Why choose family medicine?
“There’s really a feeling of authenticity among those who choose family medicine,” says Krohn. “Some think it may be more satisfying to go into a subspecialty - where they deeply embrace the depth of knowledge of a field... But there’s the sense that you’re not a whole doctor...
Students interested in family medicine “may have more public-health background,” she observes. “They see the public health impact, down to the individual. They see the family members in the (patient’s) care and the consideration of care.
“They have an appreciation for a more global scope of medicine.”
For herself, as a medical student, she says, “I had really low awareness of the variations in compensation (for different specialties). I was looking for a profession that would be fulfilling and rewarding, and would help me reach the goals I had in life.”
In the Upper Midwest, probably more than other region, “it is easier to practice primary care,” she says, “there’s a great respect for primary care.”
Providing family medicine training here “is extremely important because we have a large number of openings for family physicians in our state,” she says. “Our programs are very good and our graduates can go anywhere they want” to establish their practice.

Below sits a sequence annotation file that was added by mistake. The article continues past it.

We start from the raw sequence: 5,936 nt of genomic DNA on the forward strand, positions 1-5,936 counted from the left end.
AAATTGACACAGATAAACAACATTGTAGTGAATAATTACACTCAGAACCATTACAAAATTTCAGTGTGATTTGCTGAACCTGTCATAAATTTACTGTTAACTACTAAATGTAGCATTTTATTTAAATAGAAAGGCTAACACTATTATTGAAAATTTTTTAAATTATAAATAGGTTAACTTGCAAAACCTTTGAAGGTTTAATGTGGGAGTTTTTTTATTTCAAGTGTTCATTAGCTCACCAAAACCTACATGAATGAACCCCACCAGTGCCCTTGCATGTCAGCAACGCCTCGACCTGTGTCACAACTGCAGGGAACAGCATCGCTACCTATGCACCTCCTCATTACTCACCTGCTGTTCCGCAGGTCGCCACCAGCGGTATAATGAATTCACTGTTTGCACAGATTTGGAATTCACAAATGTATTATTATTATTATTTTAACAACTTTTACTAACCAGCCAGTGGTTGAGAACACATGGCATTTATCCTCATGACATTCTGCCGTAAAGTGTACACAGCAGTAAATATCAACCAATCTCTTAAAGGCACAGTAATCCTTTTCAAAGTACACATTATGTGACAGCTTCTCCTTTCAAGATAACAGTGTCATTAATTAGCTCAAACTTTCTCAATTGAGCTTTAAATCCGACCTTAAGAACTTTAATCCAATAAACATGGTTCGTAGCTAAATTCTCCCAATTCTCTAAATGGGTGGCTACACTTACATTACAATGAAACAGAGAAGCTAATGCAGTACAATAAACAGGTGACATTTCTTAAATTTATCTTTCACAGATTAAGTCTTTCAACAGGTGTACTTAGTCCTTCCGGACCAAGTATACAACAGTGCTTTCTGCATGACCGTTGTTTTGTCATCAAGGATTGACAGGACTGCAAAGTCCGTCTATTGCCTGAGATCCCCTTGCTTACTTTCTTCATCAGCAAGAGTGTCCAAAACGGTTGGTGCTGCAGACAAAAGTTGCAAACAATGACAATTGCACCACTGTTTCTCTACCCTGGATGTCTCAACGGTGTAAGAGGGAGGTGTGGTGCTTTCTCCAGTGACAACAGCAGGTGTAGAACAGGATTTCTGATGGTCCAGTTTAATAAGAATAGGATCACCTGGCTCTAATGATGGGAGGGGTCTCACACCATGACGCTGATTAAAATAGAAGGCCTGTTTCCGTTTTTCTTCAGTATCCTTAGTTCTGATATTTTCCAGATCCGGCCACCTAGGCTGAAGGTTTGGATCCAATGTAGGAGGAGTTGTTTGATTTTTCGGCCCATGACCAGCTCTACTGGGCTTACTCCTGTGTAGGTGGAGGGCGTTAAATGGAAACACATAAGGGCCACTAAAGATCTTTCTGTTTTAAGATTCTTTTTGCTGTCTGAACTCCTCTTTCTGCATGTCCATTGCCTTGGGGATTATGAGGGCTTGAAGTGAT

“We need more of them than we can train.”
Whether the decline in interest in primary care is a trend or a cycle, Krohn says, “medicine and health care are always in evolution... Employers are still trying to hire primary care physicians.”
A physician who really knows you
“The patients we have really express the value of having a physician who really knows them and really knows our parts,” she explains. “Patients also like the idea of having the technology and the subspecialists right next door, when they’re needed.”
No matter what influences affect the viability of this field of medicine, she says, “I think there will always be a role for primary care.”
-Pamela D. Knudson